Recently Steve Jobs issued a Fatwa against “overtly sexual content” on the iPhone. Some Apple employee apparently decided that selling bathing suits to women is an “overtly sexual” activity, and blocked the app.
I had an argument with Adam Thierer earlier this week about how outraged we should get over this policy. Adam made the entirely valid point that it’s Apple’s app store and they’re entitled to carry whatever apps they want. This is true enough. But likewise this is my blog, and I’m entitled to write unflattering things about them in response.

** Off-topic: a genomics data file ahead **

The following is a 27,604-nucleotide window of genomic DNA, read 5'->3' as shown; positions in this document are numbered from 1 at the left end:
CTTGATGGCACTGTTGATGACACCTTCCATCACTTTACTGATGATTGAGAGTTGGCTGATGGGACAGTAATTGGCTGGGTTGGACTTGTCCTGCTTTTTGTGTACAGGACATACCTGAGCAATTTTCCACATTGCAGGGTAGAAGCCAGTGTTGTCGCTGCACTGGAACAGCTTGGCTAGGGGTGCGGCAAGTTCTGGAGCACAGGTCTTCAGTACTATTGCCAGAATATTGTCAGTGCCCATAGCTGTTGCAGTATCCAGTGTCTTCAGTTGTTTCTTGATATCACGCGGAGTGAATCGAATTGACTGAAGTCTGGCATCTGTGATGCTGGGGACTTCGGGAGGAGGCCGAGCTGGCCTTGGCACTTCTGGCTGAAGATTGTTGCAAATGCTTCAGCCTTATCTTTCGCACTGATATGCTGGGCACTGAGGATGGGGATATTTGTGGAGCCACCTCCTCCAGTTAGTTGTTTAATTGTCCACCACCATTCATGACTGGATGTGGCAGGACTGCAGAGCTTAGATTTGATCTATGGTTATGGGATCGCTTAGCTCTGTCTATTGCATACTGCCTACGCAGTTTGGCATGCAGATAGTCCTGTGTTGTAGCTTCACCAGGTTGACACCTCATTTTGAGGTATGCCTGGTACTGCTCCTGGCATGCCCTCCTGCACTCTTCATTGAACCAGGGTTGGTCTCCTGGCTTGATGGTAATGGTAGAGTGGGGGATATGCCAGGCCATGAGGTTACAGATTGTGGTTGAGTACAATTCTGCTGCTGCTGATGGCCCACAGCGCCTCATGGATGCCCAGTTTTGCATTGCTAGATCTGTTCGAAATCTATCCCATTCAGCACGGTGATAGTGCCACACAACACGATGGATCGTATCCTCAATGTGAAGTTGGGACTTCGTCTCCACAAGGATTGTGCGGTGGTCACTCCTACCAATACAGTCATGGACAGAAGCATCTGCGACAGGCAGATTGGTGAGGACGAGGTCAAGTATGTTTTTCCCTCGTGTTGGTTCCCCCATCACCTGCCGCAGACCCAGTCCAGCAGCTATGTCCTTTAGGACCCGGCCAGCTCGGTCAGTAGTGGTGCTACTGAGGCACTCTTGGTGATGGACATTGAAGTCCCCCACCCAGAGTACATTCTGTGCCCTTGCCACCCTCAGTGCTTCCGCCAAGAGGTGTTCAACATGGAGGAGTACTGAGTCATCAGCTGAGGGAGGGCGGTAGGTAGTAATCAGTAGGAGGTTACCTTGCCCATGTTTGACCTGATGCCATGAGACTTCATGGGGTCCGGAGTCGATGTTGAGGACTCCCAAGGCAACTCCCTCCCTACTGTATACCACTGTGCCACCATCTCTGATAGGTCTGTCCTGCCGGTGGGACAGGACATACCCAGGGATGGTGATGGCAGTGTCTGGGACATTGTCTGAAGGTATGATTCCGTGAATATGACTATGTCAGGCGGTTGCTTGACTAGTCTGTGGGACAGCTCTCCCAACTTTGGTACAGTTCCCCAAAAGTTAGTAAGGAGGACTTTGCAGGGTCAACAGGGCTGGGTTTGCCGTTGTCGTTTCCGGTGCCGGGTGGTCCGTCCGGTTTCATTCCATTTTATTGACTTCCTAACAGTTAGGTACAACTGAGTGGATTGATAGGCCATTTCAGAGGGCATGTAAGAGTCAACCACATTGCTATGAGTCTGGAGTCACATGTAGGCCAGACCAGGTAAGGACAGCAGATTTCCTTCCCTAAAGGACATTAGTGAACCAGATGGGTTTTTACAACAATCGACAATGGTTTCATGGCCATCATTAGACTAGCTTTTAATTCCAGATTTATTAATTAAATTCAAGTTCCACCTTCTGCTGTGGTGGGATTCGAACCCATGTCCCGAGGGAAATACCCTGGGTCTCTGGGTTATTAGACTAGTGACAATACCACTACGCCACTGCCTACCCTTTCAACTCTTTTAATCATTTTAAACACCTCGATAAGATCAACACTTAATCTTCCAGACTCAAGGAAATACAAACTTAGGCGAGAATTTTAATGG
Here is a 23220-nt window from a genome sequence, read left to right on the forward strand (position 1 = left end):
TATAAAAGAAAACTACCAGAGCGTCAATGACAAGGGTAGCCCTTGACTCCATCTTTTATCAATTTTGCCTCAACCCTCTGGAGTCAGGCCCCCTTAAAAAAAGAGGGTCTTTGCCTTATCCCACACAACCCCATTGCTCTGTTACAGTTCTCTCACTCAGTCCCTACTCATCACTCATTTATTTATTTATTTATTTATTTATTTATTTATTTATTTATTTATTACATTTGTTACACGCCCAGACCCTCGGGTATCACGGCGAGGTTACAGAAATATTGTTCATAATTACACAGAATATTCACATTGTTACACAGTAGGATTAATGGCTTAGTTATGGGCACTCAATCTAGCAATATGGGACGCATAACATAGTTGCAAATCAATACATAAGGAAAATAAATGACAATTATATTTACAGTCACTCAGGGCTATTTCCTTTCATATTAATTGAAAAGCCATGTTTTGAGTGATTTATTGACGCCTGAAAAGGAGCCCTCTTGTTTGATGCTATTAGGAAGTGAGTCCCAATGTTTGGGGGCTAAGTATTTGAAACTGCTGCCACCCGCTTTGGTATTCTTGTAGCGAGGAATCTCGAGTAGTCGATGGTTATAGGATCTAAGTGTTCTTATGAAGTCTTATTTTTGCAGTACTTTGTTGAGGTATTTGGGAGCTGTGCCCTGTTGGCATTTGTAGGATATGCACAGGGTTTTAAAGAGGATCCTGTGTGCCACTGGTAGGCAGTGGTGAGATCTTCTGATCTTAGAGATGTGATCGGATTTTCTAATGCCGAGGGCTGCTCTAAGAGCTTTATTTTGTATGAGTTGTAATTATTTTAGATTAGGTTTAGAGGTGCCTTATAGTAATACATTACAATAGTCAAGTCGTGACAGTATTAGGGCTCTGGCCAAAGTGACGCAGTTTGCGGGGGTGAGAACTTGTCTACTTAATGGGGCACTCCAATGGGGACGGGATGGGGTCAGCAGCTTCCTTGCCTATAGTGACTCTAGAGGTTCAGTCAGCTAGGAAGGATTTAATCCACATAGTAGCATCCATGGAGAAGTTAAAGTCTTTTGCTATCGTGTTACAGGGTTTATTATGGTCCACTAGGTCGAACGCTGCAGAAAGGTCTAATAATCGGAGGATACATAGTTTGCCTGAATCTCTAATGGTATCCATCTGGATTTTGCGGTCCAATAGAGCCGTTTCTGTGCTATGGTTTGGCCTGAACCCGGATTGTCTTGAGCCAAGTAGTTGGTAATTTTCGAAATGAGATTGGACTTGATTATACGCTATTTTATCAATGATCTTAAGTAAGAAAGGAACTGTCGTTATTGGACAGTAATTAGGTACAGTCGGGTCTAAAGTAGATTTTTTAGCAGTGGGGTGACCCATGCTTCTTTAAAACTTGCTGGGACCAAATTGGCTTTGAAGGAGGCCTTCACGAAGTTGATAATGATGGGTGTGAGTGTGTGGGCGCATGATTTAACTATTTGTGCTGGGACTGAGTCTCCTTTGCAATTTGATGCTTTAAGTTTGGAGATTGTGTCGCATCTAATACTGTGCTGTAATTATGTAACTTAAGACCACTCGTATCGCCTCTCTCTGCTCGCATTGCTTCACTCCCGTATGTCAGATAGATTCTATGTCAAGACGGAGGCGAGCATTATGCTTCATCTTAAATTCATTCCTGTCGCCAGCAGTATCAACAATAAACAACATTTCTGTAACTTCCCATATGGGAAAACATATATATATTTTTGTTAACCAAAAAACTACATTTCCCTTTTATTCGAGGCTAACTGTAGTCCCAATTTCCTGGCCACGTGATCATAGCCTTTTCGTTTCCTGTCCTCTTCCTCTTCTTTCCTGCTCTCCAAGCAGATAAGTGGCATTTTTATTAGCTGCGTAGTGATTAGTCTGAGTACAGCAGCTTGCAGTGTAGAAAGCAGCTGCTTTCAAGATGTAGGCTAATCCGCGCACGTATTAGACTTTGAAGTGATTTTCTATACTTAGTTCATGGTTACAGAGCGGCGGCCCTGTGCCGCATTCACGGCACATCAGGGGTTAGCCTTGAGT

But I think the key thing to focus on isn’t the abstract question of whether porn on iPhones is good or bad. The key thing to recognize is how fundamentally broken the process itself is. “Overtly sexual content” is a concept that seems clear in the abstract but gets leaky once you have to actually classify tens of thousands of applications. Apple is going to make mistakes, and when they do hapless developers are going to find their apps blocked, often with little explanation or recourse. Also, Apple is going to change its mind periodically, and when they do the affected developers are going to find their hard-earned apps rendered worthless overnight. This is no way to run a technology platform. It’s unfair to developers and it doesn’t scale. And this is precisely why it would be better for everyone if Apple could come up with an application distribution scheme that didn’t require so much central planning.